Frontline journalists need law’s help, not hindrance
Published 22/12/2012 | 08:00
The secret of a good Readers' Editor column, obviously, is to champion the interests of readers. These can range from meaningful complaints about the tone, or nature, of articles to missing crossword clues (one of the biggest bugbears, after spelling and grammar).
When these are a bit thin on the ground, which does happen occasionally, because — let's be honest — the Bel Tel has always taken ethics seriously, then this biteen of a column can turn to media issues generally.
This week, the interests of readers and the issue of media matters collided rather directly in the form of an attack by masked rioters on one of our journalists. Being Readers’ Editor doesn't just mean holding our staff to account — although that is a critically important element. In my opinion, the safety of our reporters is also of direct interest to readers.
In fact, I know this directly from our postbag and the messages of support and disgust on our website following the attack on reporter Adrian Rutherford.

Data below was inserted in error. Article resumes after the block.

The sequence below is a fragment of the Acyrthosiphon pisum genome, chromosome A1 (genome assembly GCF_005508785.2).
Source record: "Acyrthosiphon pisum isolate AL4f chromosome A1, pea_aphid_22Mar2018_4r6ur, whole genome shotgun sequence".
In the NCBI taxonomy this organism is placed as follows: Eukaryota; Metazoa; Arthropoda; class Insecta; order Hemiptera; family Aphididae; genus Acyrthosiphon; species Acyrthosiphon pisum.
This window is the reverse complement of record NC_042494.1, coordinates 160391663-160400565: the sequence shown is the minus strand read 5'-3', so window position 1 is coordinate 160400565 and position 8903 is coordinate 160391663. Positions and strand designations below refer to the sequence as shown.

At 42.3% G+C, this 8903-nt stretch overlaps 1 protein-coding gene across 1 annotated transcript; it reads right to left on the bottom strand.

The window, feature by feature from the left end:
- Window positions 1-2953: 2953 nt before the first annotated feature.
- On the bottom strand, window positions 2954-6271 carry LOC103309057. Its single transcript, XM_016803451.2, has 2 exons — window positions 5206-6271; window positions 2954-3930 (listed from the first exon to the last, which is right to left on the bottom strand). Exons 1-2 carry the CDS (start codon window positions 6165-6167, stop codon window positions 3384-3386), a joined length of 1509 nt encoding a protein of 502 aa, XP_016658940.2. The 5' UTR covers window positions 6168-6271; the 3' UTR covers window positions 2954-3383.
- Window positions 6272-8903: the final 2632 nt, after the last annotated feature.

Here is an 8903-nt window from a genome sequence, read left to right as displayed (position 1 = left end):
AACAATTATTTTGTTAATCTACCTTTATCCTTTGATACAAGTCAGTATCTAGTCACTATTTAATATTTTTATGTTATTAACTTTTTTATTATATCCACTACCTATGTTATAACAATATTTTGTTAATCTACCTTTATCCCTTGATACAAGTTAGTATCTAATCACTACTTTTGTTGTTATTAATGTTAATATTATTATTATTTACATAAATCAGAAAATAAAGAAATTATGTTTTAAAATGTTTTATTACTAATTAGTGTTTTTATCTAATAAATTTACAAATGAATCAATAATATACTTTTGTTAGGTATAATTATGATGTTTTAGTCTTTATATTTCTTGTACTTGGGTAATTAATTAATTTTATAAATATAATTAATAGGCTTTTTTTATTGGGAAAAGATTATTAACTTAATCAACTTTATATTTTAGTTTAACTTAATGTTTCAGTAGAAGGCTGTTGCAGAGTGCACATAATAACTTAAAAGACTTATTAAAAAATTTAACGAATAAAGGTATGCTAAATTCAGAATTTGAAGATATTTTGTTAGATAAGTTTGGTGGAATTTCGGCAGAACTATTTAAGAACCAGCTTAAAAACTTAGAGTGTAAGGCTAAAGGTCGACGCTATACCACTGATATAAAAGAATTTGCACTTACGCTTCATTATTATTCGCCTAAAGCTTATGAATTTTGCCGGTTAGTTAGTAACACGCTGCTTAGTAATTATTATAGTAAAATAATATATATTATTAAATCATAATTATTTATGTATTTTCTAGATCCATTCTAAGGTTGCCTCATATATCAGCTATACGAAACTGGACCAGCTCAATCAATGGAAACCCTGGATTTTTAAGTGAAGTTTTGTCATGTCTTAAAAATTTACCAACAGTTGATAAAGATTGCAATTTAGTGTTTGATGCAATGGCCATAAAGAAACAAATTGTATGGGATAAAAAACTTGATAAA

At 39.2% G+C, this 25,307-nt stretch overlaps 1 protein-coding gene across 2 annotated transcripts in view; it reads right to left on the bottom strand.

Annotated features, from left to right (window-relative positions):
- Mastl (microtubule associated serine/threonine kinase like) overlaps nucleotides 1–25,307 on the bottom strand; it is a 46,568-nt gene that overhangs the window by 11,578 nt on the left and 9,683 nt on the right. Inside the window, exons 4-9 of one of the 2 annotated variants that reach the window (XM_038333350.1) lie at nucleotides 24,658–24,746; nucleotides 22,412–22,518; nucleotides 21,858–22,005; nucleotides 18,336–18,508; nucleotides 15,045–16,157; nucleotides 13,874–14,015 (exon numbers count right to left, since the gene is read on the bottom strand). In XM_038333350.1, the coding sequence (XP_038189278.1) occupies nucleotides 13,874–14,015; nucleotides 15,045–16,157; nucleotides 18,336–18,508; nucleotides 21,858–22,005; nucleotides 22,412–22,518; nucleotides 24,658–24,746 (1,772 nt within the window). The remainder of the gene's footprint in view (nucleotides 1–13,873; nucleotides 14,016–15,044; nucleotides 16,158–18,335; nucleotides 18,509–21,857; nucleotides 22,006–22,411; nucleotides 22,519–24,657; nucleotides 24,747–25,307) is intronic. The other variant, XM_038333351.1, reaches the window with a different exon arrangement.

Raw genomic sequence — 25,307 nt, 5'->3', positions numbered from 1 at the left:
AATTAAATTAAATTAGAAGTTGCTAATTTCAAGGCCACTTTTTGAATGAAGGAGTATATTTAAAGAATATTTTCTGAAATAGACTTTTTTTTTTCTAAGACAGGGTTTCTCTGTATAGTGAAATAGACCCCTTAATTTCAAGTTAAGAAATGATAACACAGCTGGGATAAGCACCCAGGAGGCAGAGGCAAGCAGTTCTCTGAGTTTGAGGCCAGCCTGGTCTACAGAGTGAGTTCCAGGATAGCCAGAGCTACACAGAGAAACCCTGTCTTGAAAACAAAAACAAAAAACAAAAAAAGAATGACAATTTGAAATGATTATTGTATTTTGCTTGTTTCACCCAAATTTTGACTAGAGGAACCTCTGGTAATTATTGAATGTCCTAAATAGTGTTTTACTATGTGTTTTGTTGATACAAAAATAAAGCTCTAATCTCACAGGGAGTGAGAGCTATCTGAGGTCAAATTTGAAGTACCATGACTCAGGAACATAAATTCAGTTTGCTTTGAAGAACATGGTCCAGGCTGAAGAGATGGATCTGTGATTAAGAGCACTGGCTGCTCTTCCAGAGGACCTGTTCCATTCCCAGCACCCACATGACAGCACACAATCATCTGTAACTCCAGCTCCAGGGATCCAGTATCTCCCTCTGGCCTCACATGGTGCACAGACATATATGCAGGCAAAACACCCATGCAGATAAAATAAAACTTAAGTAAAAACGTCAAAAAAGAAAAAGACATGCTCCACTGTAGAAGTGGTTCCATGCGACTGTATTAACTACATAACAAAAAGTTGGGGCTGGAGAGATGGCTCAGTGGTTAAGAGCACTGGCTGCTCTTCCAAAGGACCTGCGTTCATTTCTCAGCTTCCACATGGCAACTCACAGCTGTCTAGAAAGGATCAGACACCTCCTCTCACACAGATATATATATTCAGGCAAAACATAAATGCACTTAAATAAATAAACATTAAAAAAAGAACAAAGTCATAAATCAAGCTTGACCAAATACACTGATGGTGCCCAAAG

In case you missed it, Adrian was menaced, jostled and had his phone stolen on the lower Newtownards Road on Monday night.
He wasn't hurt, but something struck him in the side during the attack — whether a fist or a rock he is not sure, as bricks were raining down all around.
We reported the incident at Strandtown PSNI station the next day.
The police don't hold out much hope of a prosecution, which is understandable, if unfortunate.
The attack on Adrian is the third incident involving a journalist in as many weeks (very likely there have been others, unreported).
A bomb was left outside the home of a Press photographer and another photographer sustained head and other injuries during a riot at Belfast City |Hall.
In June 2011, a Press Association photographer was shot in the leg while covering rioting in east Belfast.
I list these incidents again for a reason.
It is that, in a recent court judgment in Belfast, a judge ruled against Press photographers facing a police ‘production order’.
He instructed them to hand over certain images of riots and also the pre-riot footage.
The judge rejected the media's argument that to do so would imperil both the safety and impartiality of journalists, saying there was no evidence of serious risk.
Obviously, the judge could not see into the future, but since his ruling, these serious incidents should, in my opinion, fatally undermine this argument (which, incidentally, was also, in my opinion, positively engaged by Mr Justice Eady in the so-called ‘Dale Farm’ judgment earlier this year).
The people who brave our mean streets to bring you the news deserve our full support and protection.